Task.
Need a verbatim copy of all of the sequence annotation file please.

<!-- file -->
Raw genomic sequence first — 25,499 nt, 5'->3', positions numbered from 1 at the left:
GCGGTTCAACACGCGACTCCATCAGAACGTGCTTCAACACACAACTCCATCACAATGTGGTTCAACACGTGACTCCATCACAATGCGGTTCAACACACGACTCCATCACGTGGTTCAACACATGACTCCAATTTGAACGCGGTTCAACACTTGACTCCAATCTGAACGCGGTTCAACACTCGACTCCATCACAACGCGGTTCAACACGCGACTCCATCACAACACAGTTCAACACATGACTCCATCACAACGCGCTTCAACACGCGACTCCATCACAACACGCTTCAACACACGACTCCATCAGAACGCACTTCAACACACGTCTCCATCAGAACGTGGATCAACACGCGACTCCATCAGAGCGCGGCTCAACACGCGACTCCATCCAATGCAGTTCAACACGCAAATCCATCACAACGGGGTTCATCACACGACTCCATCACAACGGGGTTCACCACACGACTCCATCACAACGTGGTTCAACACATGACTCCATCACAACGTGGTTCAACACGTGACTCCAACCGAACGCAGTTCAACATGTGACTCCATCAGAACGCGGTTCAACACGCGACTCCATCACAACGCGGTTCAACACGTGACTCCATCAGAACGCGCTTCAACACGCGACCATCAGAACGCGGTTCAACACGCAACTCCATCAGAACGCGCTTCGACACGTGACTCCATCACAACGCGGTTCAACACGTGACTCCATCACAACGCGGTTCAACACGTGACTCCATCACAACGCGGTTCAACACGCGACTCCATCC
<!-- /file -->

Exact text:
Raw genomic sequence first — 25,499 nt, 5'->3', positions numbered from 1 at the left:
GCGGTTCAACACGCGACTCCATCAGAACGTGCTTCAACACACAACTCCATCACAATGTGGTTCAACACGTGACTCCATCACAATGCGGTTCAACACACGACTCCATCACGTGGTTCAACACATGACTCCAATTTGAACGCGGTTCAACACTTGACTCCAATCTGAACGCGGTTCAACACTCGACTCCATCACAACGCGGTTCAACACGCGACTCCATCACAACACAGTTCAACACATGACTCCATCACAACGCGCTTCAACACGCGACTCCATCACAACACGCTTCAACACACGACTCCATCAGAACGCACTTCAACACACGTCTCCATCAGAACGTGGATCAACACGCGACTCCATCAGAGCGCGGCTCAACACGCGACTCCATCCAATGCAGTTCAACACGCAAATCCATCACAACGGGGTTCATCACACGACTCCATCACAACGGGGTTCACCACACGACTCCATCACAACGTGGTTCAACACATGACTCCATCACAACGTGGTTCAACACGTGACTCCAACCGAACGCAGTTCAACATGTGACTCCATCAGAACGCGGTTCAACACGCGACTCCATCACAACGCGGTTCAACACGTGACTCCATCAGAACGCGCTTCAACACGCGACCATCAGAACGCGGTTCAACACGCAACTCCATCAGAACGCGCTTCGACACGTGACTCCATCACAACGCGGTTCAACACGTGACTCCATCACAACGCGGTTCAACACGTGACTCCATCACAACGCGGTTCAACACGCGACTCCATCC